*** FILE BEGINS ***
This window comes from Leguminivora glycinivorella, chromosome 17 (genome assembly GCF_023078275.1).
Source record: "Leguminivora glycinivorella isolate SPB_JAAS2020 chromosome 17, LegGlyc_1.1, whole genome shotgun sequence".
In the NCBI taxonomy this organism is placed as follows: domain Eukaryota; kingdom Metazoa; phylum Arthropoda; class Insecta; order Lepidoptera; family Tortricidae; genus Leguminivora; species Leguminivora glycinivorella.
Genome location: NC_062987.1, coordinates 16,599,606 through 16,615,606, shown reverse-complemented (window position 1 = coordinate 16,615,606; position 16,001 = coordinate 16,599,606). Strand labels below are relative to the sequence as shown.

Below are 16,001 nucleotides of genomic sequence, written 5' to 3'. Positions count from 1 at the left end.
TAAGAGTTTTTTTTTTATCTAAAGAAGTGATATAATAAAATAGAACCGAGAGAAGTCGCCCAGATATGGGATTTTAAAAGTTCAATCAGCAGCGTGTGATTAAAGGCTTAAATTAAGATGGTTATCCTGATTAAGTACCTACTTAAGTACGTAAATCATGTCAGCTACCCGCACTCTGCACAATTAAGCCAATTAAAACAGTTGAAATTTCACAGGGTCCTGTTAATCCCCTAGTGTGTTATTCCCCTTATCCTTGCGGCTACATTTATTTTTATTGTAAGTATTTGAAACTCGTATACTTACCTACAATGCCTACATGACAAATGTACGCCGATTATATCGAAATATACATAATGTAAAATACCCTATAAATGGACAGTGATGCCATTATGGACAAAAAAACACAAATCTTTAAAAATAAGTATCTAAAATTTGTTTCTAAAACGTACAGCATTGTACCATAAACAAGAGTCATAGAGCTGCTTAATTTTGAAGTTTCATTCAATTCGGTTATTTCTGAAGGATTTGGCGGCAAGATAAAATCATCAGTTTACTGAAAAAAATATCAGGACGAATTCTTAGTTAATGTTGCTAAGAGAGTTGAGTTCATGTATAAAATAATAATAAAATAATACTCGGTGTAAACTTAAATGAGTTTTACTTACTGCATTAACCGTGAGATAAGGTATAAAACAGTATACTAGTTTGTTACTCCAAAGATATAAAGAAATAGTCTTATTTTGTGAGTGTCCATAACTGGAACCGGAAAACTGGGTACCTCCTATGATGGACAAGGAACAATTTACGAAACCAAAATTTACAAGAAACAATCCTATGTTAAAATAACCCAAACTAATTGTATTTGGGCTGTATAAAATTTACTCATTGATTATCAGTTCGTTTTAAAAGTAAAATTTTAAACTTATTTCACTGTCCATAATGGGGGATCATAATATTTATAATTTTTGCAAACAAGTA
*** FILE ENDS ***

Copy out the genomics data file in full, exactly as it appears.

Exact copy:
This window comes from Leguminivora glycinivorella, chromosome 17 (genome assembly GCF_023078275.1).
Source record: "Leguminivora glycinivorella isolate SPB_JAAS2020 chromosome 17, LegGlyc_1.1, whole genome shotgun sequence".
In the NCBI taxonomy this organism is placed as follows: domain Eukaryota; kingdom Metazoa; phylum Arthropoda; class Insecta; order Lepidoptera; family Tortricidae; genus Leguminivora; species Leguminivora glycinivorella.
Genome location: NC_062987.1, coordinates 16,599,606 through 16,615,606, shown reverse-complemented (window position 1 = coordinate 16,615,606; position 16,001 = coordinate 16,599,606). Strand labels below are relative to the sequence as shown.

Below are 16,001 nucleotides of genomic sequence, written 5' to 3'. Positions count from 1 at the left end.
TAAGAGTTTTTTTTTTATCTAAAGAAGTGATATAATAAAATAGAACCGAGAGAAGTCGCCCAGATATGGGATTTTAAAAGTTCAATCAGCAGCGTGTGATTAAAGGCTTAAATTAAGATGGTTATCCTGATTAAGTACCTACTTAAGTACGTAAATCATGTCAGCTACCCGCACTCTGCACAATTAAGCCAATTAAAACAGTTGAAATTTCACAGGGTCCTGTTAATCCCCTAGTGTGTTATTCCCCTTATCCTTGCGGCTACATTTATTTTTATTGTAAGTATTTGAAACTCGTATACTTACCTACAATGCCTACATGACAAATGTACGCCGATTATATCGAAATATACATAATGTAAAATACCCTATAAATGGACAGTGATGCCATTATGGACAAAAAAACACAAATCTTTAAAAATAAGTATCTAAAATTTGTTTCTAAAACGTACAGCATTGTACCATAAACAAGAGTCATAGAGCTGCTTAATTTTGAAGTTTCATTCAATTCGGTTATTTCTGAAGGATTTGGCGGCAAGATAAAATCATCAGTTTACTGAAAAAAATATCAGGACGAATTCTTAGTTAATGTTGCTAAGAGAGTTGAGTTCATGTATAAAATAATAATAAAATAATACTCGGTGTAAACTTAAATGAGTTTTACTTACTGCATTAACCGTGAGATAAGGTATAAAACAGTATACTAGTTTGTTACTCCAAAGATATAAAGAAATAGTCTTATTTTGTGAGTGTCCATAACTGGAACCGGAAAACTGGGTACCTCCTATGATGGACAAGGAACAATTTACGAAACCAAAATTTACAAGAAACAATCCTATGTTAAAATAACCCAAACTAATTGTATTTGGGCTGTATAAAATTTACTCATTGATTATCAGTTCGTTTTAAAAGTAAAATTTTAAACTTATTTCACTGTCCATAATGGGGGATCATAATATTTATAATTTTTGCAAACAAGTA